The online programme features new creations from the period when artists could create again in buildings that were still closed to audiences. Their works often look back out into the empty auditoria, giving audiences a view normally privileged just for the performer.
The impact of the coronavirus pandemic encouraged The Lowry to flip its perspective on how its audiences engage and watch performance. On Demand and Live Streamed performances allowed audiences to enjoy work whilst unable to visit the building. It made shows more accessible and opened opportunities to share work beyond the building’s geographical location, including internationally.
Lowry Digital is the organisations response to the continued need for digital work to co-exist with live performance. A need for it to be an option for audiences and creatives. Lowry Digital will host a variety of performances, exhibitions, films and experiences online.
Matthew Eames, Head of Theatres (Contemporary and Commissioning) for The Lowry said:
“Throughout the initial lockdown and extended period of closure we worked really hard to maintain a positive connection to our visitors and audiences via our #LoveLowry channel. We realised quickly that for some artists and audiences the online world was an arts space in its own right – just as important and significant as our theatres and galleries. We are really excited to launch Lowry Digital as a purpose-built online platform for performances, exhibitions, films and experience that can be enjoyed wherever you are – at home or on the move. It is our commitment to artists who want to make work digitally and to those audiences and visitors who may not feel able to return to arts buildings.”
The first programme of work presented on the platform will be ‘The Empty Auditorium’- International artists in iconic venues during lockdown. It brings together some of the key works created in the past couple of years in the UK and internationally. There will be eight artists across ten works. The pieces range in length from a few minutes to 1.5 hours. The work takes audiences to some of Europe’s most iconic venues like the Royal Albert Hall, Munich Opera, Zurich Schauspielhaus and The Lowry.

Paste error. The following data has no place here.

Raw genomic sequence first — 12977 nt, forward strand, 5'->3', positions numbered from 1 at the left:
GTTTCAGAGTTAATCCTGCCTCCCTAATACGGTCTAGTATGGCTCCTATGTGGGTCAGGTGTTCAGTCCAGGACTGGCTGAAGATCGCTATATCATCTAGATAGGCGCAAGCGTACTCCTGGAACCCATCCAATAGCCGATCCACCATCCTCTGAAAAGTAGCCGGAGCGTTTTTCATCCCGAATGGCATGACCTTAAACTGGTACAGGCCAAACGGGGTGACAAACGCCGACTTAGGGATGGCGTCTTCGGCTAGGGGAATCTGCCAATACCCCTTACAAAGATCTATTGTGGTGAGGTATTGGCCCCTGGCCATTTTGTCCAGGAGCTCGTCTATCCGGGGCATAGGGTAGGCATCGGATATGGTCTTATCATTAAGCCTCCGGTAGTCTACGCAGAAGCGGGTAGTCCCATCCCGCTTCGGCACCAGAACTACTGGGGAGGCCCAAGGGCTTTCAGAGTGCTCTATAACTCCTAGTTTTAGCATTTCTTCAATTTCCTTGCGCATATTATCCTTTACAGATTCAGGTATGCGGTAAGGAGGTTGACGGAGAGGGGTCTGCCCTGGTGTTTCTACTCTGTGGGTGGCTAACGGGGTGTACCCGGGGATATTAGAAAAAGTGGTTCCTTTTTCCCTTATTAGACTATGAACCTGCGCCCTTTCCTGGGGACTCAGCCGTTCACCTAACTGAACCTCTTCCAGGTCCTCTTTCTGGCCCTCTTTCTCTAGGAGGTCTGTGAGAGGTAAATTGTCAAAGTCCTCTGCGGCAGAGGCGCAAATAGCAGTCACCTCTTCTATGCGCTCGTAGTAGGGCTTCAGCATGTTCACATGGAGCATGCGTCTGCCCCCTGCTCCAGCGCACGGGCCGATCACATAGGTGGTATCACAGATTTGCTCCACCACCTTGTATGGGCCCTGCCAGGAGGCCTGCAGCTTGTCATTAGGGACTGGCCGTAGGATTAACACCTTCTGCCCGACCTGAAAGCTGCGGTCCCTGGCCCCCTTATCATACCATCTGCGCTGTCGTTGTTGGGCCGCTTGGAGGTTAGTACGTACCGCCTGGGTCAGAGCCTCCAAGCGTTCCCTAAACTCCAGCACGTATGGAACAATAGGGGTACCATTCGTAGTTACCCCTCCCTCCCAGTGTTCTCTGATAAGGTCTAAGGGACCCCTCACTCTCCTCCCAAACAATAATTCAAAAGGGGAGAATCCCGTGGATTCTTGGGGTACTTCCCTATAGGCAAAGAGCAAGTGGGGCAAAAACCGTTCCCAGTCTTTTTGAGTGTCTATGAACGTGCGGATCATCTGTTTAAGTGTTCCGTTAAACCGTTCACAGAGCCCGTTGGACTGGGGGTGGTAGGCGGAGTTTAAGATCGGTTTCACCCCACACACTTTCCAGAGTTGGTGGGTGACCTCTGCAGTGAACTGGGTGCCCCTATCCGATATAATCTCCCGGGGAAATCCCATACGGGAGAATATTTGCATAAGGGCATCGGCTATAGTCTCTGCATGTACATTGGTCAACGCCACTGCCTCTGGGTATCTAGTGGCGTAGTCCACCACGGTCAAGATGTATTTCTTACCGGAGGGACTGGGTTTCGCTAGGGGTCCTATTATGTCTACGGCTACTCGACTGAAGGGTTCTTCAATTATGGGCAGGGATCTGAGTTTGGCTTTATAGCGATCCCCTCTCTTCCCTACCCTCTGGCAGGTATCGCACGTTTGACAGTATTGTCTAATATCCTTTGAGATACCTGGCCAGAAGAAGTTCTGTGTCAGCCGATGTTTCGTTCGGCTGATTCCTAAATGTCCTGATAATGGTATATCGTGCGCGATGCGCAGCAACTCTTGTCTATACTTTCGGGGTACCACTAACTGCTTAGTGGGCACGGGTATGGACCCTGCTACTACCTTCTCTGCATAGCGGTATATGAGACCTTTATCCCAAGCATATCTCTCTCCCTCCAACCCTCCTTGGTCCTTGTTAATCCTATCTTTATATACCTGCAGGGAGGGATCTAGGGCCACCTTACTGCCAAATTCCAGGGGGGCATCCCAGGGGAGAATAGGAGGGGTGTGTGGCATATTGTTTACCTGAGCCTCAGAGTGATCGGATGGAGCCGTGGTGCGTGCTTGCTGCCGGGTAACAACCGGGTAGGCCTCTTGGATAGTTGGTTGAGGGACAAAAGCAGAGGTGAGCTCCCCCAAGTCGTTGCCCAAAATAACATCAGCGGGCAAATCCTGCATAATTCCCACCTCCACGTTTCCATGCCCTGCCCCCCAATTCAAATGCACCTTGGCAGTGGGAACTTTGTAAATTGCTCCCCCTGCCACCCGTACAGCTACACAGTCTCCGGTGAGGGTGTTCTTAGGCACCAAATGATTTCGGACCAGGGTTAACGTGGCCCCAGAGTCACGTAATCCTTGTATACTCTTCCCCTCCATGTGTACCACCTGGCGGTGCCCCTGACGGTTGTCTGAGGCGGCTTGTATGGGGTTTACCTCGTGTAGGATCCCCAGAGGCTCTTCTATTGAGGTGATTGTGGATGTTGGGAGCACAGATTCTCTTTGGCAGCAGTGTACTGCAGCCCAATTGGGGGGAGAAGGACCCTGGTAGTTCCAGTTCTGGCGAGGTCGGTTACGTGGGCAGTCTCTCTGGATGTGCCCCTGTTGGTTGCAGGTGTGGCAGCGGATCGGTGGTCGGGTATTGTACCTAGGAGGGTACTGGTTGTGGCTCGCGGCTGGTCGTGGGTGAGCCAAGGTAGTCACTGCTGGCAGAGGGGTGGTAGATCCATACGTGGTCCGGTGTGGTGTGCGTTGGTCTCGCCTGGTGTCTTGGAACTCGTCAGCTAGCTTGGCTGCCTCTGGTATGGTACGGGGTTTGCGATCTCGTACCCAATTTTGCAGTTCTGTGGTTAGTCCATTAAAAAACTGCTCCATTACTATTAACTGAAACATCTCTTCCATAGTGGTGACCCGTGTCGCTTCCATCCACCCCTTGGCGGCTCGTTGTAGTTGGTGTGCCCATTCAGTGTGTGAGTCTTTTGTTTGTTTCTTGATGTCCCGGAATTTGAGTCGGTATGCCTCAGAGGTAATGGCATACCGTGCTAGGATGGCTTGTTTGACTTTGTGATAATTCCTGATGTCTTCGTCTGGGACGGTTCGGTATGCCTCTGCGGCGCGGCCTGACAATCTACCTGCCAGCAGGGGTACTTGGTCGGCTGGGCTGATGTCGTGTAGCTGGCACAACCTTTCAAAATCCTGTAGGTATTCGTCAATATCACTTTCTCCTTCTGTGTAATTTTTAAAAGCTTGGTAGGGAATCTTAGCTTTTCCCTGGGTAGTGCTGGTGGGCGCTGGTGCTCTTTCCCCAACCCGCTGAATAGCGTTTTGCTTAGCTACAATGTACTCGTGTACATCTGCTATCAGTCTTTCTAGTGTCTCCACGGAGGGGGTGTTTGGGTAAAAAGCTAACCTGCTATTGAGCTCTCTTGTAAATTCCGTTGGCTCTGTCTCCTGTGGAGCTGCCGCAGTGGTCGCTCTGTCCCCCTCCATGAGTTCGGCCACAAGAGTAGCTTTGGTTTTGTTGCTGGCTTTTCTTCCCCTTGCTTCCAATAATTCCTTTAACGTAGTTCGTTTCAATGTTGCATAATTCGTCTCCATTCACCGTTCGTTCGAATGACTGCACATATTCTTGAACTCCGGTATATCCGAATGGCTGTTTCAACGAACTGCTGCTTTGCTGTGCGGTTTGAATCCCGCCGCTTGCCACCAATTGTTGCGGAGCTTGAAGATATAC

Eckhard Thiemann, Programming Associate (Dance) for The Lowry, said:
“On 16 March 2020, The Lowry – alongside most theatres in the UK – closed its doors in the first Covid-19 lock-down. Buildings that were teeming with life, became empty and lonely shells of their former selves. Soon, however, artists were able to work again, now alone in the spaces where they normally meet audiences face-to-face. Filled with nostalgia, memory but also a new boldness and energy, they created powerful love-letters to these magical buildings, their audiences and the sense of human connection that live performance creates.”
The Empty Auditorium’ programme includes:
I.M.PACT: Let’s Go
I.M.PACT’s protest-movement inspired storming of Greater Manchester’s stages
Songhay Toldon: Dancing in the Dark
Songhay Toldon’s private and melancholic clubbing solo, staged in Zurich’s Schauspielhaus
Moritz Ostruschnkak: Tanzanweisungen
Moritz Ostruschnjak’s brilliant solo riff on multiple dance and sport styles set against the splendour of Munch Opera House in Tanzanweisungen
Soumik Datta: Silent Spaces
Soumik Datta’s exploration of Royal Albert Hall and Manchester’s Mayfield Depot, filling their silence with new songs and movement in his series Silent Spaces
Northern Ballet: Locked In by Daniel de Andrade
Northern Ballet’s touching quartet Locked In by Daniel de Andrade, showing the dancers’ journey from outside to their ‘true home’: the stage of the Lawrence Batley Theatre in Huddersfield
Moritz Ostruschnjak: Yester:Now
Moritz Ostruschnjak’s boisterous collage of agit-prop, dance and sport, set in Munich’s grandest concert hall in Yester:Now
Lost Dog: In A Nutshell
Ben Duke from Lost Dog quiet meditation ‘In A Nutshell’ in Worthing Theatre, trying to explain to a future generation what theatre buildings once meant
The Sunday Boys and Finn Anderson: Distant Dream
Manchester’s The Sunday Boys bringing to life The Lowry’s auditorium with a haunting ballad
Clod Ensemble: An Anatomie in Four Quartes – Shifting Perpectives
Clod Ensemble’s reflections on their seminal Anatomy in Four Quarters, already created in 2011, and performed at The Lowry in 2016.
All works part of ‘The Empty Auditorium’ are free of charge and available throughout the whole period (16 – 27 March 2022) 24hrs a day.